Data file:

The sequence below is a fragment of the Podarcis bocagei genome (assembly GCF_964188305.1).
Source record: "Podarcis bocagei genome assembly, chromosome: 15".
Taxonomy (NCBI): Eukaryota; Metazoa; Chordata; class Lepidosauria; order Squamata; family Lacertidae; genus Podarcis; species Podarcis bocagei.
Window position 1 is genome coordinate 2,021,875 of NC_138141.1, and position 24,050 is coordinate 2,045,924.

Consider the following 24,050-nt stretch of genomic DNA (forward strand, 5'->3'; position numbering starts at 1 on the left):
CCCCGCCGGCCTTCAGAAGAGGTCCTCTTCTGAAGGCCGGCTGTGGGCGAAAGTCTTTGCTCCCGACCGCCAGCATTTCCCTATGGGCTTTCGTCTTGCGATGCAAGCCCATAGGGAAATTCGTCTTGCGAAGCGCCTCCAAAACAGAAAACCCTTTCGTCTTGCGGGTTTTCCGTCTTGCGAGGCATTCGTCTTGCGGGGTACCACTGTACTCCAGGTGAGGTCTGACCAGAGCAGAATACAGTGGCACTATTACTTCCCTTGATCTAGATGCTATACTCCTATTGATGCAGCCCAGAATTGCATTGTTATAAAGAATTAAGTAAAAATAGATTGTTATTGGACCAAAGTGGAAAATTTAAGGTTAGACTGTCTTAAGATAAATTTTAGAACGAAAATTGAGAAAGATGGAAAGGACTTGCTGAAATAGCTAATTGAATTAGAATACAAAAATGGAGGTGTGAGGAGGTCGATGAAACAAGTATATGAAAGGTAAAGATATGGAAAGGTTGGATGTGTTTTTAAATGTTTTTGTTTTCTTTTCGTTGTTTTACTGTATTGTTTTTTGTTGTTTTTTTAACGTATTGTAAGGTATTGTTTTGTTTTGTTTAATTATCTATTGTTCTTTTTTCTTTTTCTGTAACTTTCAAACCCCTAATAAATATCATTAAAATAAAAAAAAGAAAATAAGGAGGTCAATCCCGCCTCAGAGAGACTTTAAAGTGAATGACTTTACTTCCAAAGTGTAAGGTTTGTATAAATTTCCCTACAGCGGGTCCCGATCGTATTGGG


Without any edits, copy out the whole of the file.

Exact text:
The sequence below is a fragment of the Podarcis bocagei genome (assembly GCF_964188305.1).
Source record: "Podarcis bocagei genome assembly, chromosome: 15".
Taxonomy (NCBI): Eukaryota; Metazoa; Chordata; class Lepidosauria; order Squamata; family Lacertidae; genus Podarcis; species Podarcis bocagei.
Window position 1 is genome coordinate 2,021,875 of NC_138141.1, and position 24,050 is coordinate 2,045,924.

Consider the following 24,050-nt stretch of genomic DNA (forward strand, 5'->3'; position numbering starts at 1 on the left):
CCCCGCCGGCCTTCAGAAGAGGTCCTCTTCTGAAGGCCGGCTGTGGGCGAAAGTCTTTGCTCCCGACCGCCAGCATTTCCCTATGGGCTTTCGTCTTGCGATGCAAGCCCATAGGGAAATTCGTCTTGCGAAGCGCCTCCAAAACAGAAAACCCTTTCGTCTTGCGGGTTTTCCGTCTTGCGAGGCATTCGTCTTGCGGGGTACCACTGTACTCCAGGTGAGGTCTGACCAGAGCAGAATACAGTGGCACTATTACTTCCCTTGATCTAGATGCTATACTCCTATTGATGCAGCCCAGAATTGCATTGTTATAAAGAATTAAGTAAAAATAGATTGTTATTGGACCAAAGTGGAAAATTTAAGGTTAGACTGTCTTAAGATAAATTTTAGAACGAAAATTGAGAAAGATGGAAAGGACTTGCTGAAATAGCTAATTGAATTAGAATACAAAAATGGAGGTGTGAGGAGGTCGATGAAACAAGTATATGAAAGGTAAAGATATGGAAAGGTTGGATGTGTTTTTAAATGTTTTTGTTTTCTTTTCGTTGTTTTACTGTATTGTTTTTTGTTGTTTTTTTAACGTATTGTAAGGTATTGTTTTGTTTTGTTTAATTATCTATTGTTCTTTTTTCTTTTTCTGTAACTTTCAAACCCCTAATAAATATCATTAAAATAAAAAAAAGAAAATAAGGAGGTCAATCCCGCCTCAGAGAGACTTTAAAGTGAATGACTTTACTTCCAAAGTGTAAGGTTTGTATAAATTTCCCTACAGCGGGTCCCGATCGTATTGGG